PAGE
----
Project Reviews

In order to better understand what makes a Digital History project useful and worth reading, I decided to visit some more Digital History websites. For this review, I explored “Virtual Angkor”, “Gilded Age Plains City”, and “The Spread of Slavery.” While all three websites were different in content and design I still managed to walk from this assignment with some ideas and things to avoid in my own project.

The website that I visited first was “Virtual Angkor.” In my opinion, this was a bad website to start off with because no other Digital History project can compare to this one. The overall website design was simple but what made this site incredible was the 3D simulation of the Cambodian metropolis called Angkor. I really enjoy seeing projects like this because there was a great deal of collaboration that took place to create this website. In fact, on the homepage, the creators described it as “groundbreaking” because of the collaboration of different fields of history. Another reason why I liked this website was that the creators especially say that they designed this website for students. This is apparent when looking at the teaching modules “Power and Place,” “Water and Climate,” and “Trade and Diplomacy.” By having these teaching modules it breaks the web site’s content into categories which makes the information easier for students to digest. Additionally, at the end of each theme within a module, there is a link at the bottom to the next section. I really like this because it dictates how a student or user moves through the site. Unfortunately, I do not think that my team will be able to make a 3D simulation for James Farmer, however, a takeaway from this website is the design of the module section. This is something I can see my group implementing for our project.

Like I said before visiting the “Virtual Angkor” website first was a bad idea because the next two websites could not compare to it. The second website that I looked at was “Gilded Age Plains City.” Compared to the first website and websites that I have reviewed for this course this website was not as easy to navigate. As a result, I had issues moving between the web pages and was overwhelmed by the amount of text in each section. If the creators had broken the information up into sections it would not have been as overwhelming. One thing that I did enjoy about this website is an interactive map, which is something that I can foresee my project group wanting to do. While “Gilded Age Plains City” was not as good as other Digital History Projects it was helpful to look at to get an idea of things to avoid for my group’s own website.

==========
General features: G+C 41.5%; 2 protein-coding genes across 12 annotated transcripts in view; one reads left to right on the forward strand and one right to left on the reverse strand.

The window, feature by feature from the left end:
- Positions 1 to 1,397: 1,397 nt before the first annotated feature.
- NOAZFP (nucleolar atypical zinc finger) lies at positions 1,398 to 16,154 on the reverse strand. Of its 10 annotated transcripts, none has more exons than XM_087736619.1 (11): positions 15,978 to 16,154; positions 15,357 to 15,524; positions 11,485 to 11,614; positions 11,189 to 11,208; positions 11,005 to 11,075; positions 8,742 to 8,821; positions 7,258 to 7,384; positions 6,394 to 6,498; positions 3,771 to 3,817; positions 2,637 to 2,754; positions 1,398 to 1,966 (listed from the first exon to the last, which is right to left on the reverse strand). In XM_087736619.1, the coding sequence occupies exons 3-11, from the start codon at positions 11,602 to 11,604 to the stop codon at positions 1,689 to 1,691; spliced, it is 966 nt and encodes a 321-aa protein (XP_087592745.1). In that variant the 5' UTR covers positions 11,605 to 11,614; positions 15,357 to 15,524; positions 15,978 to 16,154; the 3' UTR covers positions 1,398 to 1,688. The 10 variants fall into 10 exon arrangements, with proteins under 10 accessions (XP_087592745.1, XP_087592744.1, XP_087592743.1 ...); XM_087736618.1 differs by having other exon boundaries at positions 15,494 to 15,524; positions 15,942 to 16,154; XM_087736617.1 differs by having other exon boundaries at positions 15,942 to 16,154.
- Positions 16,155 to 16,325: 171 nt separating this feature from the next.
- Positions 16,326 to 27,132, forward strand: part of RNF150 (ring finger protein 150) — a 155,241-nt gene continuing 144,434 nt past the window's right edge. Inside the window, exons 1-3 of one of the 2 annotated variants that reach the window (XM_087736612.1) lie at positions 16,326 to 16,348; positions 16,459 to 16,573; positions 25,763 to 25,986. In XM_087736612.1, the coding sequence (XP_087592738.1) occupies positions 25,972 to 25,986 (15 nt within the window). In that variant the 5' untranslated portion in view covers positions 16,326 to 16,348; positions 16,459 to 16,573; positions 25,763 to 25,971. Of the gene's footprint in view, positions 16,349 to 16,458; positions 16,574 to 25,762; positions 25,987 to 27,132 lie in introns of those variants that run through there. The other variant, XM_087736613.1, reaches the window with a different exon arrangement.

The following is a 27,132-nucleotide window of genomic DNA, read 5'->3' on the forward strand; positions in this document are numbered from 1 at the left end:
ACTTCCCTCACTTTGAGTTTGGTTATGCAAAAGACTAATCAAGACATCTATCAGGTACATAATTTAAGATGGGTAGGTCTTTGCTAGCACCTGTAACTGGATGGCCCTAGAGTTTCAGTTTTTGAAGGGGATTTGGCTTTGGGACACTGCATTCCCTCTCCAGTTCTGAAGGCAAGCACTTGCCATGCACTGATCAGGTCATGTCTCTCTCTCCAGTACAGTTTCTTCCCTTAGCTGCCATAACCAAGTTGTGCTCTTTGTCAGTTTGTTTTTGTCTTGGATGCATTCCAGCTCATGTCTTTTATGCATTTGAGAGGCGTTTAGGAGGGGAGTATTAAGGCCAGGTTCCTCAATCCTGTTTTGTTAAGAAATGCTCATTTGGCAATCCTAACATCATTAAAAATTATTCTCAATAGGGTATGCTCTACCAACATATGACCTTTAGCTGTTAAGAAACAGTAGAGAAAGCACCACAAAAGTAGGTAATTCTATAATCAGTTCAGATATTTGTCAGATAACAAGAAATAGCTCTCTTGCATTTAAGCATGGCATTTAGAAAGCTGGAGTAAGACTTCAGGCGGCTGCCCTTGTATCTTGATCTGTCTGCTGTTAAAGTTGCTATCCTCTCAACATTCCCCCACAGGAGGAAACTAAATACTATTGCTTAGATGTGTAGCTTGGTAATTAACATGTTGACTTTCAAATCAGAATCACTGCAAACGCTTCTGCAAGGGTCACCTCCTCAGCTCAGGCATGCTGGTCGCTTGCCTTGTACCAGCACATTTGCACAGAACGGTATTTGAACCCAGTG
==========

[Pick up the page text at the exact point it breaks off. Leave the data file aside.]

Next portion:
The third and final website that I reviewed for this post was “The Spread of Slavery.” Compared to “Gilded Age Plains City” this website was even more simplistic. This website only appears to have one webpage with an interactive map. In my opinion, this website lacks information and design which resulted in me being underwhelmed and unimpressed. While the map was really cool and interesting I felt as if I were missing important context and information that went along with it. I believe that this was a good website to look at because my group wants to include some sort of map on our website. So from this website, I learned that when including an interactive map it is important to still have some design elements and text on the map page to ensure that visitors are not leaving our website unimpressed and confused. 

One Reply to “Project Reviews”

  1. I also really enjoyed the interactive map on “Gilded Age Murders.” It was an interesting way to show how the town used to look during the Gilded Age. While I actually really enjoyed the “Gilded Age Murders” project and website, I can definitely understand why you preferred “Virtual Angkor” over it.

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